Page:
Patsy Wright-Warren obituary

Publié le par The Guardian by Tessa and Richard Westlake

Patsy Wright-Warren obituary
Patsy Wright-Warren obituary

Our aunt Patsy Wright-Warren, who has died aged 86, was a Queen’s nurse whose bold heart and clear voice won respect and recognition for her profession. She represented nursing at the top level of NHS decision-making as deputy chief nursing officer, and later brought new focus to a group of charities founded by Leonard Cheshire and Sue Ryder.

The younger of two daughters, Patsy was born in East Sheen, south-west London, to Iona (nee Dransfield) and Christopher Wright-Warren, a lieutenant-colonel in the Indian army. In 1940 her school, Portsdown Lodge, near Bexhill-on-Sea, East Sussex, evacuated to Cornwall, and she moved there with her mother and aunt. Later in the war, she boarded at St Mary’s school, Wantage, Oxfordshire.

Inspired by the story of the Australian nurse Elizabeth Kenny, Patsy threw herself into training at St Bartholomew’s hospital in post-blitz London. She loved the work, proud to be helping to build the foundations of the NHS as nurse, midwife and health visitor. She went on to provide leadership in district nursing in a range of posts from the south-east to the north-west of England. A constructive insider, she was a tenacious advocate for nurses when she transferred to the corridors of Whitehall as deputy chief nursing officer, determined to ensure that their financial and practical needs to deliver appropriate care for patients were well known at all levels.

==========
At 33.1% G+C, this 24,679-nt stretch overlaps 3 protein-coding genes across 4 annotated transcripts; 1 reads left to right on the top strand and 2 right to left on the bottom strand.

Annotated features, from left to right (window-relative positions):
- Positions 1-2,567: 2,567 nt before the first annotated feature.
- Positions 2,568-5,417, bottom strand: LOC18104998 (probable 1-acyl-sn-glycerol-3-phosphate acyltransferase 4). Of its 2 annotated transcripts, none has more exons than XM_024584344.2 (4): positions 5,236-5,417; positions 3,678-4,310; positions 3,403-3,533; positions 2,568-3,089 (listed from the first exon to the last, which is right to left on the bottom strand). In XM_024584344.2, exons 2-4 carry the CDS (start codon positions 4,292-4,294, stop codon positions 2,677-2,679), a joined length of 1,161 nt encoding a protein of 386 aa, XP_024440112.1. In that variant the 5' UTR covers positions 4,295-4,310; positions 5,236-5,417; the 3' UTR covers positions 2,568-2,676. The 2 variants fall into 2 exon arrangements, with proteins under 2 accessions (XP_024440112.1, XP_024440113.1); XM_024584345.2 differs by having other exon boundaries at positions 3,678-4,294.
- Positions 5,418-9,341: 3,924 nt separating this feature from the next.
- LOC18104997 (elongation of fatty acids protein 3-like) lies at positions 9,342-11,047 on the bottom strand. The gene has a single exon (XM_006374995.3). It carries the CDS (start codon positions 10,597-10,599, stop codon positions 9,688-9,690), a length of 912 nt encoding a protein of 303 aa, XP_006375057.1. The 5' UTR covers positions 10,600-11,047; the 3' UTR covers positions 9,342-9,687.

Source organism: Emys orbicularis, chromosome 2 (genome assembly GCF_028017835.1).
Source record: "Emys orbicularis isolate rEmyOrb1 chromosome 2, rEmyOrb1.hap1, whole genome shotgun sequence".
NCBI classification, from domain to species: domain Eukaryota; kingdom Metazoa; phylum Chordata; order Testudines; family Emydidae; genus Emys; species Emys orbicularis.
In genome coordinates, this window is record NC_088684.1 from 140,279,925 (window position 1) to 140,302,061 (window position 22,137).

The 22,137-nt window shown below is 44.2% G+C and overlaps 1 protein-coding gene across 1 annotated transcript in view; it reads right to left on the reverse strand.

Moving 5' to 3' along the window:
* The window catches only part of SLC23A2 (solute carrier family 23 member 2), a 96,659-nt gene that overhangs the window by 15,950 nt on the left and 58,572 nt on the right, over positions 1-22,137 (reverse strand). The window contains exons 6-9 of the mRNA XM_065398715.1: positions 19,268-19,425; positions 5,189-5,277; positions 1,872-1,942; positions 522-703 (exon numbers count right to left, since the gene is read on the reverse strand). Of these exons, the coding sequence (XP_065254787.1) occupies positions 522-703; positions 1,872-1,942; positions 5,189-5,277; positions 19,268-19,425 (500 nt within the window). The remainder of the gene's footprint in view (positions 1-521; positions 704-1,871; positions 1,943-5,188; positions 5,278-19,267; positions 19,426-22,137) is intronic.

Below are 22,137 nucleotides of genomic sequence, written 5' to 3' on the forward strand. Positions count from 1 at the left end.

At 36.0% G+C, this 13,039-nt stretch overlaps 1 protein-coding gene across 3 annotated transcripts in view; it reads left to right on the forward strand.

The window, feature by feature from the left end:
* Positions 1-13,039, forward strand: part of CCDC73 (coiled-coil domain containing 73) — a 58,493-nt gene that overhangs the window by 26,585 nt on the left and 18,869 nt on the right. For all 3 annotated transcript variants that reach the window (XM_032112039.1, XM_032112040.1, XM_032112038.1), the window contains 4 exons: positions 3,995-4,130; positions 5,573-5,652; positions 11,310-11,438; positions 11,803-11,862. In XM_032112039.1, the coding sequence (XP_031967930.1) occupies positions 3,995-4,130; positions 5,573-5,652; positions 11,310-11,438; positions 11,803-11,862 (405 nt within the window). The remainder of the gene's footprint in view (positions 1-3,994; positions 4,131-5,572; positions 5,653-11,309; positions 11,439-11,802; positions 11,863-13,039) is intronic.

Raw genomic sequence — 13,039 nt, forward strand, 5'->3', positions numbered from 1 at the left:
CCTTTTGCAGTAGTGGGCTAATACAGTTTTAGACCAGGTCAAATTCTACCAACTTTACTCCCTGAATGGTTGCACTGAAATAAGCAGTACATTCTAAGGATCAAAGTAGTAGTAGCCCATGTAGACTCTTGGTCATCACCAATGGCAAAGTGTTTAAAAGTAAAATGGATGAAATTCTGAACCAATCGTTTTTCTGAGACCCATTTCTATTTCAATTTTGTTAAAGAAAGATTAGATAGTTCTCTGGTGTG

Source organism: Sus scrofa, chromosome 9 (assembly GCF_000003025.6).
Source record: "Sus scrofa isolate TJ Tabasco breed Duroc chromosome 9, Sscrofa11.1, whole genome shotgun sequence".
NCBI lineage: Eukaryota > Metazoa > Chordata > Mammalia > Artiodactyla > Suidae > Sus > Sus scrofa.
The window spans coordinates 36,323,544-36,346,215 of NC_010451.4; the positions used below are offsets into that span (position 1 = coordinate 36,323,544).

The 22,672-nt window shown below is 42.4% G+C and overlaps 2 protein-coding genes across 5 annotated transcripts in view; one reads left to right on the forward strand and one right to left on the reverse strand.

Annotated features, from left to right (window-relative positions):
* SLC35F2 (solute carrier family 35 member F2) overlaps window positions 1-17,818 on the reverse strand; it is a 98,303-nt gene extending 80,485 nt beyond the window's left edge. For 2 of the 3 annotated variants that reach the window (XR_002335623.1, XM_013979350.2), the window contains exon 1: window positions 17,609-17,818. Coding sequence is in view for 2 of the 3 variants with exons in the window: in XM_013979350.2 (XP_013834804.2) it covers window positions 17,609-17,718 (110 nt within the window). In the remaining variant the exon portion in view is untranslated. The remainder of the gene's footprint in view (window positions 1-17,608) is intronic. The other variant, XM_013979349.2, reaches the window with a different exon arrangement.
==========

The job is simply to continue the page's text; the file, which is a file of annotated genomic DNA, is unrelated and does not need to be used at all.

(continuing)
After her retirement in 1989, she sang in local choirs, trained hearing dogs, raised funds for faraway charities, tended her Buckinghamshire garden and took an active role in her local church and community. But it was not enough. Parking her CBE for services to nursing on the kitchen shelf, Patsy knocked on the door of Leonard Cheshire, volunteering to work in developing countries. Recognising her arrival as a golden opportunity, he asked her to be overseas project officer in a charity he had founded with Sue Ryder when they married in 1959, and dear to their hearts.

So it was that, in her 60s and 70s, Patsy travelled the globe for the Ryder-Cheshire Foundation by bus, train and rickshaw, and when necessary slept on the floor in Nepal or Tanzania to hold the charity together, professionalise it and raise funds. As chair after the founders had died, she oversaw the transition of its work into more focused organisations, Target TB and Enrych, the latter enabling leisure and learning for people with disabilities in the UK.

Patsy is survived by her older sister, our mother, Diana Westlake, and eight nieces and nephews.

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